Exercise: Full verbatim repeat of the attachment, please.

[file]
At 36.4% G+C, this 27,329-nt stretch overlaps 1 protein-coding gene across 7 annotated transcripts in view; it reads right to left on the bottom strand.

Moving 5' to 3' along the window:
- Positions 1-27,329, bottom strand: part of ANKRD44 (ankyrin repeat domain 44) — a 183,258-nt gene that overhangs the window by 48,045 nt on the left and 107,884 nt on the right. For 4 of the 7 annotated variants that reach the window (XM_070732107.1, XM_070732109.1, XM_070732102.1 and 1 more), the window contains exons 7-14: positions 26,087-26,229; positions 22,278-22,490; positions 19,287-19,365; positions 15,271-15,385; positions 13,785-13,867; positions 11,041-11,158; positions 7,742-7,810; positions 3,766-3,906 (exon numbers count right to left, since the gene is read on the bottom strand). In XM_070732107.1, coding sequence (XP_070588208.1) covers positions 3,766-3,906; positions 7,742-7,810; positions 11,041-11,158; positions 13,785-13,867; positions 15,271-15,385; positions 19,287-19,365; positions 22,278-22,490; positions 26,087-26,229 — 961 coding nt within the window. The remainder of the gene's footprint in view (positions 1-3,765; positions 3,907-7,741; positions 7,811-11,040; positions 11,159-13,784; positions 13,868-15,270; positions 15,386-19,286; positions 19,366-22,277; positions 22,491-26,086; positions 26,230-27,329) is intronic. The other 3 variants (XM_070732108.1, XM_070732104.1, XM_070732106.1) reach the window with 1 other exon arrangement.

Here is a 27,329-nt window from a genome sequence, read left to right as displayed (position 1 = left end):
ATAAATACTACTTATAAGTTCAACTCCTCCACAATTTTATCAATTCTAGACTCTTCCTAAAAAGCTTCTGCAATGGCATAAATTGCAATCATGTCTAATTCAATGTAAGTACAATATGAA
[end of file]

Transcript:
At 36.4% G+C, this 27,329-nt stretch overlaps 1 protein-coding gene across 7 annotated transcripts in view; it reads right to left on the bottom strand.

Moving 5' to 3' along the window:
- Positions 1-27,329, bottom strand: part of ANKRD44 (ankyrin repeat domain 44) — a 183,258-nt gene that overhangs the window by 48,045 nt on the left and 107,884 nt on the right. For 4 of the 7 annotated variants that reach the window (XM_070732107.1, XM_070732109.1, XM_070732102.1 and 1 more), the window contains exons 7-14: positions 26,087-26,229; positions 22,278-22,490; positions 19,287-19,365; positions 15,271-15,385; positions 13,785-13,867; positions 11,041-11,158; positions 7,742-7,810; positions 3,766-3,906 (exon numbers count right to left, since the gene is read on the bottom strand). In XM_070732107.1, coding sequence (XP_070588208.1) covers positions 3,766-3,906; positions 7,742-7,810; positions 11,041-11,158; positions 13,785-13,867; positions 15,271-15,385; positions 19,287-19,365; positions 22,278-22,490; positions 26,087-26,229 — 961 coding nt within the window. The remainder of the gene's footprint in view (positions 1-3,765; positions 3,907-7,741; positions 7,811-11,040; positions 11,159-13,784; positions 13,868-15,270; positions 15,386-19,286; positions 19,366-22,277; positions 22,491-26,086; positions 26,230-27,329) is intronic. The other 3 variants (XM_070732108.1, XM_070732104.1, XM_070732106.1) reach the window with 1 other exon arrangement.

Here is a 27,329-nt window from a genome sequence, read left to right as displayed (position 1 = left end):
ATAAATACTACTTATAAGTTCAACTCCTCCACAATTTTATCAATTCTAGACTCTTCCTAAAAAGCTTCTGCAATGGCATAAATTGCAATCATGTCTAATTCAATGTAAGTACAATATGAA